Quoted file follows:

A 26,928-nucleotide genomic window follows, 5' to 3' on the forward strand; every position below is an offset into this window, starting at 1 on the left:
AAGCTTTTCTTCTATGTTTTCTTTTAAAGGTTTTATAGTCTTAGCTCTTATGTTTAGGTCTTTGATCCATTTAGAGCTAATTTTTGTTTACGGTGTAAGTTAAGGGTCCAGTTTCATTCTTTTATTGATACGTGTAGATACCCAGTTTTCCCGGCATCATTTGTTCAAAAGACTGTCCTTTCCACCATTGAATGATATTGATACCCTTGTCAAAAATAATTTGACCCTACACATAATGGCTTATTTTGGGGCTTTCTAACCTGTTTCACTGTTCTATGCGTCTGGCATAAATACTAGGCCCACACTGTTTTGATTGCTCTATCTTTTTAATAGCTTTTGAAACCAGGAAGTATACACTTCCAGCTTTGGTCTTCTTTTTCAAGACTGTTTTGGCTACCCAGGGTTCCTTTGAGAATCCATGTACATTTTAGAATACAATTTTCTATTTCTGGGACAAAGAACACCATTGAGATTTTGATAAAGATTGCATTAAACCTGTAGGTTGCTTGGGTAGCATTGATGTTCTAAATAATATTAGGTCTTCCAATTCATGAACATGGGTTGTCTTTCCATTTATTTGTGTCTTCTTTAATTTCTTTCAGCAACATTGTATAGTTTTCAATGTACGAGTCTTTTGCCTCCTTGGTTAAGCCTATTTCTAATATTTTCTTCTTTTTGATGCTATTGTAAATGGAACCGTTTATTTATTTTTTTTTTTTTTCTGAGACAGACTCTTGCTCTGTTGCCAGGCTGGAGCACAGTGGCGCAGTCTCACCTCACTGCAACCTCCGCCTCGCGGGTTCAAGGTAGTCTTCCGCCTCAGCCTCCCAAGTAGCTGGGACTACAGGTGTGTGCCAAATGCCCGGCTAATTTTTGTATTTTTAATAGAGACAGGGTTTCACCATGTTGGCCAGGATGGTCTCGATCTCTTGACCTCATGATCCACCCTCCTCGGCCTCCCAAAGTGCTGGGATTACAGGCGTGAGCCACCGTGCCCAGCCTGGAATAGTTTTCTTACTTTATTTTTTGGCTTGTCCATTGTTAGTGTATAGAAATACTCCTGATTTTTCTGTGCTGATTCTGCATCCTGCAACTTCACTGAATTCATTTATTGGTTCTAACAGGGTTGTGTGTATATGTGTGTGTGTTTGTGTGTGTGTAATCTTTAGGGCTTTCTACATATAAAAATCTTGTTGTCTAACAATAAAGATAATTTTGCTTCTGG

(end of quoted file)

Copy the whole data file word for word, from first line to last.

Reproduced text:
A 26,928-nucleotide genomic window follows, 5' to 3' on the forward strand; every position below is an offset into this window, starting at 1 on the left:
AAGCTTTTCTTCTATGTTTTCTTTTAAAGGTTTTATAGTCTTAGCTCTTATGTTTAGGTCTTTGATCCATTTAGAGCTAATTTTTGTTTACGGTGTAAGTTAAGGGTCCAGTTTCATTCTTTTATTGATACGTGTAGATACCCAGTTTTCCCGGCATCATTTGTTCAAAAGACTGTCCTTTCCACCATTGAATGATATTGATACCCTTGTCAAAAATAATTTGACCCTACACATAATGGCTTATTTTGGGGCTTTCTAACCTGTTTCACTGTTCTATGCGTCTGGCATAAATACTAGGCCCACACTGTTTTGATTGCTCTATCTTTTTAATAGCTTTTGAAACCAGGAAGTATACACTTCCAGCTTTGGTCTTCTTTTTCAAGACTGTTTTGGCTACCCAGGGTTCCTTTGAGAATCCATGTACATTTTAGAATACAATTTTCTATTTCTGGGACAAAGAACACCATTGAGATTTTGATAAAGATTGCATTAAACCTGTAGGTTGCTTGGGTAGCATTGATGTTCTAAATAATATTAGGTCTTCCAATTCATGAACATGGGTTGTCTTTCCATTTATTTGTGTCTTCTTTAATTTCTTTCAGCAACATTGTATAGTTTTCAATGTACGAGTCTTTTGCCTCCTTGGTTAAGCCTATTTCTAATATTTTCTTCTTTTTGATGCTATTGTAAATGGAACCGTTTATTTATTTTTTTTTTTTTTCTGAGACAGACTCTTGCTCTGTTGCCAGGCTGGAGCACAGTGGCGCAGTCTCACCTCACTGCAACCTCCGCCTCGCGGGTTCAAGGTAGTCTTCCGCCTCAGCCTCCCAAGTAGCTGGGACTACAGGTGTGTGCCAAATGCCCGGCTAATTTTTGTATTTTTAATAGAGACAGGGTTTCACCATGTTGGCCAGGATGGTCTCGATCTCTTGACCTCATGATCCACCCTCCTCGGCCTCCCAAAGTGCTGGGATTACAGGCGTGAGCCACCGTGCCCAGCCTGGAATAGTTTTCTTACTTTATTTTTTGGCTTGTCCATTGTTAGTGTATAGAAATACTCCTGATTTTTCTGTGCTGATTCTGCATCCTGCAACTTCACTGAATTCATTTATTGGTTCTAACAGGGTTGTGTGTATATGTGTGTGTGTTTGTGTGTGTGTAATCTTTAGGGCTTTCTACATATAAAAATCTTGTTGTCTAACAATAAAGATAATTTTGCTTCTGG